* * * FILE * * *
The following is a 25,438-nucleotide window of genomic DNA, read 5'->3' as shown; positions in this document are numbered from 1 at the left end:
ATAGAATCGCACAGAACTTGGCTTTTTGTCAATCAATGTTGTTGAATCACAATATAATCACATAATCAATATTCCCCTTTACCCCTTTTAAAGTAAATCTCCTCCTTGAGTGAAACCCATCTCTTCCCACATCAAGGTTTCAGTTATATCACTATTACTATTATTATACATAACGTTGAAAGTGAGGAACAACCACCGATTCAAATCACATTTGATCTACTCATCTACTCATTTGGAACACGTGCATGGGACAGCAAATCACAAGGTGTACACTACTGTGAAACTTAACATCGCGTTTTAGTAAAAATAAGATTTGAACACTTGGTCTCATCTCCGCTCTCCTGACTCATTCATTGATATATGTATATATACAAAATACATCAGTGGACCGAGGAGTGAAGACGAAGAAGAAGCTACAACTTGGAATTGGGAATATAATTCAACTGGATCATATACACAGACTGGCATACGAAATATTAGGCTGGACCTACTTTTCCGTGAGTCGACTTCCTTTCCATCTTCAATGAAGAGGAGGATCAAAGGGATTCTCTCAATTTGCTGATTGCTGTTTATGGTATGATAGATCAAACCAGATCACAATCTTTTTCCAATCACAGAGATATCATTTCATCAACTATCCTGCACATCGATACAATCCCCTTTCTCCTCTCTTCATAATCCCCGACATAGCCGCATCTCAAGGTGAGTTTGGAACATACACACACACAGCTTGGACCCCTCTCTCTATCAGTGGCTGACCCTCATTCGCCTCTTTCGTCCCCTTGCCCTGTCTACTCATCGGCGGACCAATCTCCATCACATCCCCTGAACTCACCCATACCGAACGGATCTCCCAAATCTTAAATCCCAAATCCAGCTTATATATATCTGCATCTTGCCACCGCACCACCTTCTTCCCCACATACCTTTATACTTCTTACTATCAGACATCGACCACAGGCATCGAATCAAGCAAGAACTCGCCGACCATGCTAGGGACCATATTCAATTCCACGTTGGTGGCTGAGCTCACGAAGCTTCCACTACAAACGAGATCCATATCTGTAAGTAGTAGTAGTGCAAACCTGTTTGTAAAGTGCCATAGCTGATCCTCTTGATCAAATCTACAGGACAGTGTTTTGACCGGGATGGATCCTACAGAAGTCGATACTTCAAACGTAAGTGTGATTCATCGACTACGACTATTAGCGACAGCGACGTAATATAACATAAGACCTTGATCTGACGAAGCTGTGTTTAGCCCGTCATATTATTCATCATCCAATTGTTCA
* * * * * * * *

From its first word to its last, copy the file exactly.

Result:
The following is a 25,438-nucleotide window of genomic DNA, read 5'->3' as shown; positions in this document are numbered from 1 at the left end:
ATAGAATCGCACAGAACTTGGCTTTTTGTCAATCAATGTTGTTGAATCACAATATAATCACATAATCAATATTCCCCTTTACCCCTTTTAAAGTAAATCTCCTCCTTGAGTGAAACCCATCTCTTCCCACATCAAGGTTTCAGTTATATCACTATTACTATTATTATACATAACGTTGAAAGTGAGGAACAACCACCGATTCAAATCACATTTGATCTACTCATCTACTCATTTGGAACACGTGCATGGGACAGCAAATCACAAGGTGTACACTACTGTGAAACTTAACATCGCGTTTTAGTAAAAATAAGATTTGAACACTTGGTCTCATCTCCGCTCTCCTGACTCATTCATTGATATATGTATATATACAAAATACATCAGTGGACCGAGGAGTGAAGACGAAGAAGAAGCTACAACTTGGAATTGGGAATATAATTCAACTGGATCATATACACAGACTGGCATACGAAATATTAGGCTGGACCTACTTTTCCGTGAGTCGACTTCCTTTCCATCTTCAATGAAGAGGAGGATCAAAGGGATTCTCTCAATTTGCTGATTGCTGTTTATGGTATGATAGATCAAACCAGATCACAATCTTTTTCCAATCACAGAGATATCATTTCATCAACTATCCTGCACATCGATACAATCCCCTTTCTCCTCTCTTCATAATCCCCGACATAGCCGCATCTCAAGGTGAGTTTGGAACATACACACACACAGCTTGGACCCCTCTCTCTATCAGTGGCTGACCCTCATTCGCCTCTTTCGTCCCCTTGCCCTGTCTACTCATCGGCGGACCAATCTCCATCACATCCCCTGAACTCACCCATACCGAACGGATCTCCCAAATCTTAAATCCCAAATCCAGCTTATATATATCTGCATCTTGCCACCGCACCACCTTCTTCCCCACATACCTTTATACTTCTTACTATCAGACATCGACCACAGGCATCGAATCAAGCAAGAACTCGCCGACCATGCTAGGGACCATATTCAATTCCACGTTGGTGGCTGAGCTCACGAAGCTTCCACTACAAACGAGATCCATATCTGTAAGTAGTAGTAGTGCAAACCTGTTTGTAAAGTGCCATAGCTGATCCTCTTGATCAAATCTACAGGACAGTGTTTTGACCGGGATGGATCCTACAGAAGTCGATACTTCAAACGTAAGTGTGATTCATCGACTACGACTATTAGCGACAGCGACGTAATATAACATAAGACCTTGATCTGACGAAGCTGTGTTTAGCCCGTCATATTATTCATCATCCAATTGTTCA